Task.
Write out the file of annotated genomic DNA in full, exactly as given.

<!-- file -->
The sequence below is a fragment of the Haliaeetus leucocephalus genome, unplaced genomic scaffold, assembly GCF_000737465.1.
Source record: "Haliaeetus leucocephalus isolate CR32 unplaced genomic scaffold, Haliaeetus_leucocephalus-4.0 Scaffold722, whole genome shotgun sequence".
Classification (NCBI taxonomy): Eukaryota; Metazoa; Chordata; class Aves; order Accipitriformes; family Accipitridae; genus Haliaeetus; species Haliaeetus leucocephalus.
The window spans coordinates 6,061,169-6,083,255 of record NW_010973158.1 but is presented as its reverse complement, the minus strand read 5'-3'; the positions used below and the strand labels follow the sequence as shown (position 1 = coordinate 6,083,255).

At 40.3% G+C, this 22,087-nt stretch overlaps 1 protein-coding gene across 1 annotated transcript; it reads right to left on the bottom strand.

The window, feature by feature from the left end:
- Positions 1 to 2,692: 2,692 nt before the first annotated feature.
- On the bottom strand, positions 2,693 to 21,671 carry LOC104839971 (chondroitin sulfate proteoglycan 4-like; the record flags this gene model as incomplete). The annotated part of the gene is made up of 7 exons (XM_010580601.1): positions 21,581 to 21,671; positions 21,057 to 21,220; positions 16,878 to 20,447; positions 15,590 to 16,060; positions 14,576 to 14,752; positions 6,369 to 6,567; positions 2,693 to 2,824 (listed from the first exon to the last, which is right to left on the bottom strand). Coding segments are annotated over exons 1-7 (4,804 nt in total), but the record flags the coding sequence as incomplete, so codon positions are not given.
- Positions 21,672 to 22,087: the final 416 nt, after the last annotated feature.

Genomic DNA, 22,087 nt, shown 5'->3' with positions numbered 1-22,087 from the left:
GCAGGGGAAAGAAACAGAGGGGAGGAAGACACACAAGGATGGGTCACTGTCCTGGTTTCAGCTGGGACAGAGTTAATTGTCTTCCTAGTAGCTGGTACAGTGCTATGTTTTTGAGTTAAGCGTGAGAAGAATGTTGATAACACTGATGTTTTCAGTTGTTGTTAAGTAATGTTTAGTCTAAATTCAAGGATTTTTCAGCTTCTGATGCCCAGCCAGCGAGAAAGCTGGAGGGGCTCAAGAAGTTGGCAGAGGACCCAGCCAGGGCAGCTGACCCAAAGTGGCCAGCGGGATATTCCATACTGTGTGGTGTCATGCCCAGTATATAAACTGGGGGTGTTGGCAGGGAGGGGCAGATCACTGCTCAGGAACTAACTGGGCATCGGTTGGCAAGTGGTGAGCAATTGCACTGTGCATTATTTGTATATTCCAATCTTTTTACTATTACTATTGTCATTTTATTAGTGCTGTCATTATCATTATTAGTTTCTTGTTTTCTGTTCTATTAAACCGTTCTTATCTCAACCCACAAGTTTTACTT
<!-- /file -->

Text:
The sequence below is a fragment of the Haliaeetus leucocephalus genome, unplaced genomic scaffold, assembly GCF_000737465.1.
Source record: "Haliaeetus leucocephalus isolate CR32 unplaced genomic scaffold, Haliaeetus_leucocephalus-4.0 Scaffold722, whole genome shotgun sequence".
Classification (NCBI taxonomy): Eukaryota; Metazoa; Chordata; class Aves; order Accipitriformes; family Accipitridae; genus Haliaeetus; species Haliaeetus leucocephalus.
The window spans coordinates 6,061,169-6,083,255 of record NW_010973158.1 but is presented as its reverse complement, the minus strand read 5'-3'; the positions used below and the strand labels follow the sequence as shown (position 1 = coordinate 6,083,255).

At 40.3% G+C, this 22,087-nt stretch overlaps 1 protein-coding gene across 1 annotated transcript; it reads right to left on the bottom strand.

The window, feature by feature from the left end:
- Positions 1 to 2,692: 2,692 nt before the first annotated feature.
- On the bottom strand, positions 2,693 to 21,671 carry LOC104839971 (chondroitin sulfate proteoglycan 4-like; the record flags this gene model as incomplete). The annotated part of the gene is made up of 7 exons (XM_010580601.1): positions 21,581 to 21,671; positions 21,057 to 21,220; positions 16,878 to 20,447; positions 15,590 to 16,060; positions 14,576 to 14,752; positions 6,369 to 6,567; positions 2,693 to 2,824 (listed from the first exon to the last, which is right to left on the bottom strand). Coding segments are annotated over exons 1-7 (4,804 nt in total), but the record flags the coding sequence as incomplete, so codon positions are not given.
- Positions 21,672 to 22,087: the final 416 nt, after the last annotated feature.

Genomic DNA, 22,087 nt, shown 5'->3' with positions numbered 1-22,087 from the left:
GCAGGGGAAAGAAACAGAGGGGAGGAAGACACACAAGGATGGGTCACTGTCCTGGTTTCAGCTGGGACAGAGTTAATTGTCTTCCTAGTAGCTGGTACAGTGCTATGTTTTTGAGTTAAGCGTGAGAAGAATGTTGATAACACTGATGTTTTCAGTTGTTGTTAAGTAATGTTTAGTCTAAATTCAAGGATTTTTCAGCTTCTGATGCCCAGCCAGCGAGAAAGCTGGAGGGGCTCAAGAAGTTGGCAGAGGACCCAGCCAGGGCAGCTGACCCAAAGTGGCCAGCGGGATATTCCATACTGTGTGGTGTCATGCCCAGTATATAAACTGGGGGTGTTGGCAGGGAGGGGCAGATCACTGCTCAGGAACTAACTGGGCATCGGTTGGCAAGTGGTGAGCAATTGCACTGTGCATTATTTGTATATTCCAATCTTTTTACTATTACTATTGTCATTTTATTAGTGCTGTCATTATCATTATTAGTTTCTTGTTTTCTGTTCTATTAAACCGTTCTTATCTCAACCCACAAGTTTTACTT